PRESENCE AND RESIDENCE OF NEAR EASTERNERS IN CRETE DURING THE IRON AGE

Judith Muñoz Sogas
2018 PEOPLE International Journal of Social Sciences  
Since Prehistory, human beings have migrated from one place to another in order to meet their needs. The Iron Age saw an increase of interactions in the Mediterranean Sea. Archaeological settlements of the island of Crete (Greece), such as Knossos, Eleutherna or the Idaean Cave, have provided Near Eastern material that suggests these contacts. The finds indicate the presence of Near Easterners in the island (figurines of Egyptian gods from Knossos show the transmission of oriental religion;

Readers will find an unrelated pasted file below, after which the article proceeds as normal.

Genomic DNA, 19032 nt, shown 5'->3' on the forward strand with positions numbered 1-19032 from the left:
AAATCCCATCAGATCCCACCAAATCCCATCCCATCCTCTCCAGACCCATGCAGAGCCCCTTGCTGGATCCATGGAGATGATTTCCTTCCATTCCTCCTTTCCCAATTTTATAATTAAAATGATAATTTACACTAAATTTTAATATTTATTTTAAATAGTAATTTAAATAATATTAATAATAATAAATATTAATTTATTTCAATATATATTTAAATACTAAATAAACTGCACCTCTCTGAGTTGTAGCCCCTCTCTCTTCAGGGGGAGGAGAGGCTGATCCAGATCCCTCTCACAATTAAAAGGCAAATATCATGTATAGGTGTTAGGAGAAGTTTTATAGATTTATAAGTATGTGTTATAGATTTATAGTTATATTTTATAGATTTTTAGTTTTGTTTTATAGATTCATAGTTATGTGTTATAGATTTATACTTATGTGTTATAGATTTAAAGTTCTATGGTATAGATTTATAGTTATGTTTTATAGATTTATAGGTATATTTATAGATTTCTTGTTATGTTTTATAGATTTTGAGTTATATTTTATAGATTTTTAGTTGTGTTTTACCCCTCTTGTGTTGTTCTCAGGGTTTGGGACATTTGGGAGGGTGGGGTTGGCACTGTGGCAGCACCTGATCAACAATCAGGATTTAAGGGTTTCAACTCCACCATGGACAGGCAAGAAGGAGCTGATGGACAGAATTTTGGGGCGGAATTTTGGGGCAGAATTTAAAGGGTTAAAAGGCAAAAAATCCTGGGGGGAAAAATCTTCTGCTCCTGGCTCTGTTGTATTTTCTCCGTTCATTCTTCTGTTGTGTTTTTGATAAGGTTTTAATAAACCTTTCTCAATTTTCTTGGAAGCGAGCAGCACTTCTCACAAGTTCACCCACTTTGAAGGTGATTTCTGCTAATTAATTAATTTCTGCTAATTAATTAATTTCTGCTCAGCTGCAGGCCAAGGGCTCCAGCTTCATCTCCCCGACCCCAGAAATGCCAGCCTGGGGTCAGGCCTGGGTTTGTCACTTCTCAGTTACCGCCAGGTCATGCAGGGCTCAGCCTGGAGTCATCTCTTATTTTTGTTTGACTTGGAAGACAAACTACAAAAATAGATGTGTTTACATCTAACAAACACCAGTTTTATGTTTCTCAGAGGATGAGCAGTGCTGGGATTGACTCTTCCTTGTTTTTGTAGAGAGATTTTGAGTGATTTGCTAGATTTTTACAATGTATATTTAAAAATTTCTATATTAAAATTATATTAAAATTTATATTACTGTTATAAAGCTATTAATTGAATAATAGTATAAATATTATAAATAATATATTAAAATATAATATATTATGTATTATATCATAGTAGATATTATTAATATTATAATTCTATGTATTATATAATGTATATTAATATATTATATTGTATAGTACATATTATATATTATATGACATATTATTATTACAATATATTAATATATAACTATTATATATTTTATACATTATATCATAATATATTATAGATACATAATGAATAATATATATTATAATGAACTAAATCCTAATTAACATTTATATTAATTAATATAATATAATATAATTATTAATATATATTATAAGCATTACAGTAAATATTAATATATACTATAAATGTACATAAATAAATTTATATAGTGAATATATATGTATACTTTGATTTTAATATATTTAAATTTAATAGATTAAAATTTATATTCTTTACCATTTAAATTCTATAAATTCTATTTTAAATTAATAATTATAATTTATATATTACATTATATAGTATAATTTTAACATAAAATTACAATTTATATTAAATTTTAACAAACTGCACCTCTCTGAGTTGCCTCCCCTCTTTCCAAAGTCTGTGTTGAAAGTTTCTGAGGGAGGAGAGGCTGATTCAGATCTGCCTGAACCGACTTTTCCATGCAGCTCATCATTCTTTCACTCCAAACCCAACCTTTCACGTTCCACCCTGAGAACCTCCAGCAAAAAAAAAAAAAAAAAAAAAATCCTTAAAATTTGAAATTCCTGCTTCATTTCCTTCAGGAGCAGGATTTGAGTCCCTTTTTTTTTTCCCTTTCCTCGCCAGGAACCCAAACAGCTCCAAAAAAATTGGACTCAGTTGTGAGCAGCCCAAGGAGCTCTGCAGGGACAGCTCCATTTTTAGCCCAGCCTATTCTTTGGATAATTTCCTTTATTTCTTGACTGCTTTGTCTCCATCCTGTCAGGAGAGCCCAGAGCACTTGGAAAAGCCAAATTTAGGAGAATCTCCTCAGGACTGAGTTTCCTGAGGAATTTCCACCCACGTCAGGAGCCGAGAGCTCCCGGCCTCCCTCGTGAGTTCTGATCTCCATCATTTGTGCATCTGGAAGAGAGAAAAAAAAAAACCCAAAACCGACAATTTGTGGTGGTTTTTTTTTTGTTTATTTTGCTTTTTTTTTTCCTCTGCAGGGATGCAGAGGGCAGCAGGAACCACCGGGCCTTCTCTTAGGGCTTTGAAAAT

more » ... ental religion; North Syrian ivory furniture found at the Idaean Cave and oriental bronzes manufactured at Eleutherna imply a Near Easter craftsmen working there), but also their residence (attested by "cippi", an oriental mortuary practice). Therefore, between the 9th and the 8th centuries BC, Crete saw some Near Eastern traders and metalworkers who arrived, settled, practised their craft and taught their techniques to local people in the island. This multi-cultural character of Crete shows an early phase of migratory movements where cultural practices are shared among different groups of people It is a phenomenon that implies processes of hybridisation, localisation and even globalisation, reminding us that cultures should never be considered in isolation.
doi:10.20319/pijss.2018.41.456476 fatcat:pjdda2c62fatpfep5jof52mw5q